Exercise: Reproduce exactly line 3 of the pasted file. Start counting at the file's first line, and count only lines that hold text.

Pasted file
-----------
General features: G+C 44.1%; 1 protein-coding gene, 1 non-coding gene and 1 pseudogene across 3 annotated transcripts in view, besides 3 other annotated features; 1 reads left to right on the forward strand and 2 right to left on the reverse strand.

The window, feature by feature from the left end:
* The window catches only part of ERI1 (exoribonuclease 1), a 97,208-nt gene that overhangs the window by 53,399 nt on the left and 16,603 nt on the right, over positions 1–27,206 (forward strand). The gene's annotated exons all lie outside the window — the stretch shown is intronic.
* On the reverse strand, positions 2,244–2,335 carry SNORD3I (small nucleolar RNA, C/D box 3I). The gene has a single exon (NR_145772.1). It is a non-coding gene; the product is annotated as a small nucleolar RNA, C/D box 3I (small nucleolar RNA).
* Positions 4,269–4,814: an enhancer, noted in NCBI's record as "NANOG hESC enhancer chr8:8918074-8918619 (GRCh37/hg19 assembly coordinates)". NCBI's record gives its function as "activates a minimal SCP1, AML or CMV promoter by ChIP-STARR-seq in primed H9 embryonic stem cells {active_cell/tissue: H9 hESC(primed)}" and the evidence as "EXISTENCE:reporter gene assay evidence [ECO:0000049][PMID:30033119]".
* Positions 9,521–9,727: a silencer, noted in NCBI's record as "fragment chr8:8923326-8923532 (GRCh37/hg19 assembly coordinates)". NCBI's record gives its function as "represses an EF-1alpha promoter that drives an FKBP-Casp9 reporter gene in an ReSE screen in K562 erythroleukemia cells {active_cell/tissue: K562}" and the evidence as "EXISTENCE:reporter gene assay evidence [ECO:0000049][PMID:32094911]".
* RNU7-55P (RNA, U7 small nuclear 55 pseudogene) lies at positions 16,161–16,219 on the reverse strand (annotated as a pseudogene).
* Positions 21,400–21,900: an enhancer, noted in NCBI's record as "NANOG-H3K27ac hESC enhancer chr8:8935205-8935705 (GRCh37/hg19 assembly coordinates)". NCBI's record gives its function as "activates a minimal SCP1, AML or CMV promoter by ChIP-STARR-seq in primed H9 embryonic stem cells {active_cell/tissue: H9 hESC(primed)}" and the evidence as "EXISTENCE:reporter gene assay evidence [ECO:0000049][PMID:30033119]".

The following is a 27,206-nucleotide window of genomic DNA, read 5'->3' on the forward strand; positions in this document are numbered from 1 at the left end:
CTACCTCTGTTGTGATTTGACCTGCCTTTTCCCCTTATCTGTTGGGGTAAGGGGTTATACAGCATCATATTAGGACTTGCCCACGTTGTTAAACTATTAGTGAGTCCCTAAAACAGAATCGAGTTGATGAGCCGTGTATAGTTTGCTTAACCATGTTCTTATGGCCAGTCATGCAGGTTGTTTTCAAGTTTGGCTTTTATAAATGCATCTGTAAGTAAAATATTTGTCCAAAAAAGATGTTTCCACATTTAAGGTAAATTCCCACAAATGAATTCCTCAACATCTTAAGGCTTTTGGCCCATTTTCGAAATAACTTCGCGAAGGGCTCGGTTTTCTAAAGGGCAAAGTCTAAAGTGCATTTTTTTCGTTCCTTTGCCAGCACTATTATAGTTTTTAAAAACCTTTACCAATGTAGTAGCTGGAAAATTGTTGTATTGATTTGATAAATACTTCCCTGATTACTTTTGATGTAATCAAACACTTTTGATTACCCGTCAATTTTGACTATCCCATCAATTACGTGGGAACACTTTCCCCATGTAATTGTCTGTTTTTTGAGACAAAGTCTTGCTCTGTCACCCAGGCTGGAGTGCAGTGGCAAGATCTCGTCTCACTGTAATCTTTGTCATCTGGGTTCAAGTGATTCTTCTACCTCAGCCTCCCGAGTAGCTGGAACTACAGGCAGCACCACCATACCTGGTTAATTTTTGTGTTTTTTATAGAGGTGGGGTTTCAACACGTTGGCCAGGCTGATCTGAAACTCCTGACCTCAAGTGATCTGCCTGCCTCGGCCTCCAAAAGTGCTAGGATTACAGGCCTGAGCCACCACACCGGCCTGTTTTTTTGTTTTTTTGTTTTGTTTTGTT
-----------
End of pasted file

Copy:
* The window catches only part of ERI1 (exoribonuclease 1), a 97,208-nt gene that overhangs the window by 53,399 nt on the left and 16,603 nt on the right, over positions 1–27,206 (forward strand). The gene's annotated exons all lie outside the window — the stretch shown is intronic.